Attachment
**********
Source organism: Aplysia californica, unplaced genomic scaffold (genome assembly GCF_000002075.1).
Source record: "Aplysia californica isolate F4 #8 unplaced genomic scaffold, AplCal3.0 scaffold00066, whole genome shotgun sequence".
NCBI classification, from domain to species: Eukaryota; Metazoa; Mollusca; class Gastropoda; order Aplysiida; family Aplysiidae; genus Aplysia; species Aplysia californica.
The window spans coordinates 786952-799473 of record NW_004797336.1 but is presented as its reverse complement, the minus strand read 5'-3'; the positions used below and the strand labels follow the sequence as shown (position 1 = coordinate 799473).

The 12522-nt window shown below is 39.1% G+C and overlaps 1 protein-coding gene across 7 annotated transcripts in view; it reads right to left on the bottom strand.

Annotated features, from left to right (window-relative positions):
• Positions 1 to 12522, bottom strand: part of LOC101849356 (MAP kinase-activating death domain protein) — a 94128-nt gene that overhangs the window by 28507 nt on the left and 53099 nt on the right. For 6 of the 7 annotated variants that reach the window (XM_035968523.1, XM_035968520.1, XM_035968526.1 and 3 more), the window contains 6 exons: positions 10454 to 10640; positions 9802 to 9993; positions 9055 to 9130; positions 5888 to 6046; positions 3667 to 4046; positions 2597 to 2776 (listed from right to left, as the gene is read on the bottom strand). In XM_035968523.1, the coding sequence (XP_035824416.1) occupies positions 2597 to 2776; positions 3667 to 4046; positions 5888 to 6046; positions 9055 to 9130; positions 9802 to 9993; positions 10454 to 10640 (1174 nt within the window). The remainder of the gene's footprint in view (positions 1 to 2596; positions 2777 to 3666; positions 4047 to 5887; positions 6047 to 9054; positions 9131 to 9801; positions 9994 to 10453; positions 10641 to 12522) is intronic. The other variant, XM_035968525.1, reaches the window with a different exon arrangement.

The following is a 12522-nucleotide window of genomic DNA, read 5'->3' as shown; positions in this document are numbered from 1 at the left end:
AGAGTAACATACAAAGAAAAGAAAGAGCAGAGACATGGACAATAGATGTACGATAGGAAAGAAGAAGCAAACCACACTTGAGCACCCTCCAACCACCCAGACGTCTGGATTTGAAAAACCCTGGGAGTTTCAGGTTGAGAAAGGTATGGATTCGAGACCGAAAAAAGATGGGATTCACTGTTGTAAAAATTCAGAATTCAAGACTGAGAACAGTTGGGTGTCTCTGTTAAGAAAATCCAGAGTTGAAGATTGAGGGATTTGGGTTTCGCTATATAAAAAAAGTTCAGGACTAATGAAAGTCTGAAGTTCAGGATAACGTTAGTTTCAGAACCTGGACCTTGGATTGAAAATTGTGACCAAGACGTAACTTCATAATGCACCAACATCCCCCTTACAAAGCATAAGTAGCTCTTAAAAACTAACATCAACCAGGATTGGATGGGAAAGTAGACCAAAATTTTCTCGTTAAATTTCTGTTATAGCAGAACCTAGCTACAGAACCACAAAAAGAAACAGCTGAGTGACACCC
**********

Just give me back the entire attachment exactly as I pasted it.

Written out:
Source organism: Aplysia californica, unplaced genomic scaffold (genome assembly GCF_000002075.1).
Source record: "Aplysia californica isolate F4 #8 unplaced genomic scaffold, AplCal3.0 scaffold00066, whole genome shotgun sequence".
NCBI classification, from domain to species: Eukaryota; Metazoa; Mollusca; class Gastropoda; order Aplysiida; family Aplysiidae; genus Aplysia; species Aplysia californica.
The window spans coordinates 786952-799473 of record NW_004797336.1 but is presented as its reverse complement, the minus strand read 5'-3'; the positions used below and the strand labels follow the sequence as shown (position 1 = coordinate 799473).

The 12522-nt window shown below is 39.1% G+C and overlaps 1 protein-coding gene across 7 annotated transcripts in view; it reads right to left on the bottom strand.

Annotated features, from left to right (window-relative positions):
• Positions 1 to 12522, bottom strand: part of LOC101849356 (MAP kinase-activating death domain protein) — a 94128-nt gene that overhangs the window by 28507 nt on the left and 53099 nt on the right. For 6 of the 7 annotated variants that reach the window (XM_035968523.1, XM_035968520.1, XM_035968526.1 and 3 more), the window contains 6 exons: positions 10454 to 10640; positions 9802 to 9993; positions 9055 to 9130; positions 5888 to 6046; positions 3667 to 4046; positions 2597 to 2776 (listed from right to left, as the gene is read on the bottom strand). In XM_035968523.1, the coding sequence (XP_035824416.1) occupies positions 2597 to 2776; positions 3667 to 4046; positions 5888 to 6046; positions 9055 to 9130; positions 9802 to 9993; positions 10454 to 10640 (1174 nt within the window). The remainder of the gene's footprint in view (positions 1 to 2596; positions 2777 to 3666; positions 4047 to 5887; positions 6047 to 9054; positions 9131 to 9801; positions 9994 to 10453; positions 10641 to 12522) is intronic. The other variant, XM_035968525.1, reaches the window with a different exon arrangement.

The following is a 12522-nucleotide window of genomic DNA, read 5'->3' as shown; positions in this document are numbered from 1 at the left end:
AGAGTAACATACAAAGAAAAGAAAGAGCAGAGACATGGACAATAGATGTACGATAGGAAAGAAGAAGCAAACCACACTTGAGCACCCTCCAACCACCCAGACGTCTGGATTTGAAAAACCCTGGGAGTTTCAGGTTGAGAAAGGTATGGATTCGAGACCGAAAAAAGATGGGATTCACTGTTGTAAAAATTCAGAATTCAAGACTGAGAACAGTTGGGTGTCTCTGTTAAGAAAATCCAGAGTTGAAGATTGAGGGATTTGGGTTTCGCTATATAAAAAAAGTTCAGGACTAATGAAAGTCTGAAGTTCAGGATAACGTTAGTTTCAGAACCTGGACCTTGGATTGAAAATTGTGACCAAGACGTAACTTCATAATGCACCAACATCCCCCTTACAAAGCATAAGTAGCTCTTAAAAACTAACATCAACCAGGATTGGATGGGAAAGTAGACCAAAATTTTCTCGTTAAATTTCTGTTATAGCAGAACCTAGCTACAGAACCACAAAAAGAAACAGCTGAGTGACACCC